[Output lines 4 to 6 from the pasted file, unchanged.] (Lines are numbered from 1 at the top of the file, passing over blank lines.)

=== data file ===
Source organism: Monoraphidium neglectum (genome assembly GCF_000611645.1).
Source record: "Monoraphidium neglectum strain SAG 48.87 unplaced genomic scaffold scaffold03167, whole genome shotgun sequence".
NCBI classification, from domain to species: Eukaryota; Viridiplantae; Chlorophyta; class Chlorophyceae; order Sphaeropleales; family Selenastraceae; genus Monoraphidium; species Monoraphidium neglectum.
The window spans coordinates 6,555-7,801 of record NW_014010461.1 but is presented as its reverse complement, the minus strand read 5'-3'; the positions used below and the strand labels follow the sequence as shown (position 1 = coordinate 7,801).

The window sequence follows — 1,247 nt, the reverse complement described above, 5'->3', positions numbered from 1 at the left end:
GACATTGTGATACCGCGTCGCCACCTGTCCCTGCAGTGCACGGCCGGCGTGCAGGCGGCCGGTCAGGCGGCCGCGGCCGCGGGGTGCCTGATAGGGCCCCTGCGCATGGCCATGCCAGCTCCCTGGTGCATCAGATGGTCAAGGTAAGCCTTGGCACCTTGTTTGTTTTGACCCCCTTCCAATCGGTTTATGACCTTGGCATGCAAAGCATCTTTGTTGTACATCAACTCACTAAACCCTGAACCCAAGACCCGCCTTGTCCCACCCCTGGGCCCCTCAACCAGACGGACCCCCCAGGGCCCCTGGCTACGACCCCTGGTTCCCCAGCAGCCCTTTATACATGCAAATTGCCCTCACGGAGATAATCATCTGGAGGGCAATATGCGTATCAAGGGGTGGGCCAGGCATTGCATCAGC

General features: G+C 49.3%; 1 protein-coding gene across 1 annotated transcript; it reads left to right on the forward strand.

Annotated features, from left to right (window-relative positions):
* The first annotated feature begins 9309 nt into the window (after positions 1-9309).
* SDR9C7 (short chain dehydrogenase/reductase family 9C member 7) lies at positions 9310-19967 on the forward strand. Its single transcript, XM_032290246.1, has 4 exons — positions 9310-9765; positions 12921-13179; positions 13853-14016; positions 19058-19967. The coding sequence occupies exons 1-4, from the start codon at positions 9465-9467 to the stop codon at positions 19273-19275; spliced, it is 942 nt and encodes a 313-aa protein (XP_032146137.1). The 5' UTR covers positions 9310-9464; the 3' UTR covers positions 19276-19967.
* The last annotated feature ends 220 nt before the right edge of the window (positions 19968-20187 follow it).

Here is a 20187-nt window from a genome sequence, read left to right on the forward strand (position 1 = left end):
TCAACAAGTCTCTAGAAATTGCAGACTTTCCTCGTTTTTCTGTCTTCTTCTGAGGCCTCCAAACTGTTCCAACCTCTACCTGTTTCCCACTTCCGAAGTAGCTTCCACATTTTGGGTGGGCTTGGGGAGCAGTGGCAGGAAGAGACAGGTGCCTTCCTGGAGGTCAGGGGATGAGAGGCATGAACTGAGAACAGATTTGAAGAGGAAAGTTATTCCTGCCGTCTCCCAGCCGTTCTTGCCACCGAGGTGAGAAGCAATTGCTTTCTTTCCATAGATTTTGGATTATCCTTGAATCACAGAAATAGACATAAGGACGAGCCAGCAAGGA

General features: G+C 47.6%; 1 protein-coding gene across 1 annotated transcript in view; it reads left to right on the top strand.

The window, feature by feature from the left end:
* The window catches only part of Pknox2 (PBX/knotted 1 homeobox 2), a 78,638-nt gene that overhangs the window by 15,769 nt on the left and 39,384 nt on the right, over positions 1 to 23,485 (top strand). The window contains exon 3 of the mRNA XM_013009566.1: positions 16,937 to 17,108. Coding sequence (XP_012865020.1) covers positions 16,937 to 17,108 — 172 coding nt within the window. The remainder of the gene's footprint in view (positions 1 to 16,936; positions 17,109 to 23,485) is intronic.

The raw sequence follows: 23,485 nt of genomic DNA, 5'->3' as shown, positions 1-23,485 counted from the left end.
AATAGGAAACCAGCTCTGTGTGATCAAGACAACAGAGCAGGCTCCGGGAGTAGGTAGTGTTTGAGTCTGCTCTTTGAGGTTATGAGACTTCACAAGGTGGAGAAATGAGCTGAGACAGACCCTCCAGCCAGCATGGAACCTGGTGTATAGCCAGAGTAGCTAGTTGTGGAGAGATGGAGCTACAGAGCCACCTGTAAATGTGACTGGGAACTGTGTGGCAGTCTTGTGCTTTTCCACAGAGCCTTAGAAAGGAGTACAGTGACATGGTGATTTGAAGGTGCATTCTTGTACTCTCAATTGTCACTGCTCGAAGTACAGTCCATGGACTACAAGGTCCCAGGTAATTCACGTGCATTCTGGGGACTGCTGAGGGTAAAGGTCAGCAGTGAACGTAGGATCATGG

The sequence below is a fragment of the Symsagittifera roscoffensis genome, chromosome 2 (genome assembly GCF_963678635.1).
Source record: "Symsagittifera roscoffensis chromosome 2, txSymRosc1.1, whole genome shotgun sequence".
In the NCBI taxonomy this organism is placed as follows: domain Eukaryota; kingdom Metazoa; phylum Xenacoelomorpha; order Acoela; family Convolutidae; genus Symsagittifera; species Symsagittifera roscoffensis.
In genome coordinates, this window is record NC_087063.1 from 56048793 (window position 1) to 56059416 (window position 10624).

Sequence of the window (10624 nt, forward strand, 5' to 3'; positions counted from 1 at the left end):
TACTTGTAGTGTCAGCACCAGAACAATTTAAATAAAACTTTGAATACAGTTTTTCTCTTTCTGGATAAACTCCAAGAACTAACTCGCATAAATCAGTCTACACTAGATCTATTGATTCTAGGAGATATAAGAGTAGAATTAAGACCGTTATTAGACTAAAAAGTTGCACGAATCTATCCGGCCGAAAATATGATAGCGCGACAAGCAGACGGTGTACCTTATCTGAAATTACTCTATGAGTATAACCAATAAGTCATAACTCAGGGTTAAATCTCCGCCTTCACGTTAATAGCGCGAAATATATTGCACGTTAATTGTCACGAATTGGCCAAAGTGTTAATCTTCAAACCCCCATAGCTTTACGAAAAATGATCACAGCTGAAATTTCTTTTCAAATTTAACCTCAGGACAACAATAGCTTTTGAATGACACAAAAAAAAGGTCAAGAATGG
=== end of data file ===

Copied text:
The window spans coordinates 6,555-7,801 of record NW_014010461.1 but is presented as its reverse complement, the minus strand read 5'-3'; the positions used below and the strand labels follow the sequence as shown (position 1 = coordinate 7,801).

The window sequence follows — 1,247 nt, the reverse complement described above, 5'->3', positions numbered from 1 at the left end:
GACATTGTGATACCGCGTCGCCACCTGTCCCTGCAGTGCACGGCCGGCGTGCAGGCGGCCGGTCAGGCGGCCGCGGCCGCGGGGTGCCTGATAGGGCCCCTGCGCATGGCCATGCCAGCTCCCTGGTGCATCAGATGGTCAAGGTAAGCCTTGGCACCTTGTTTGTTTTGACCCCCTTCCAATCGGTTTATGACCTTGGCATGCAAAGCATCTTTGTTGTACATCAACTCACTAAACCCTGAACCCAAGACCCGCCTTGTCCCACCCCTGGGCCCCTCAACCAGACGGACCCCCCAGGGCCCCTGGCTACGACCCCTGGTTCCCCAGCAGCCCTTTATACATGCAAATTGCCCTCACGGAGATAATCATCTGGAGGGCAATATGCGTATCAAGGGGTGGGCCAGGCATTGCATCAGC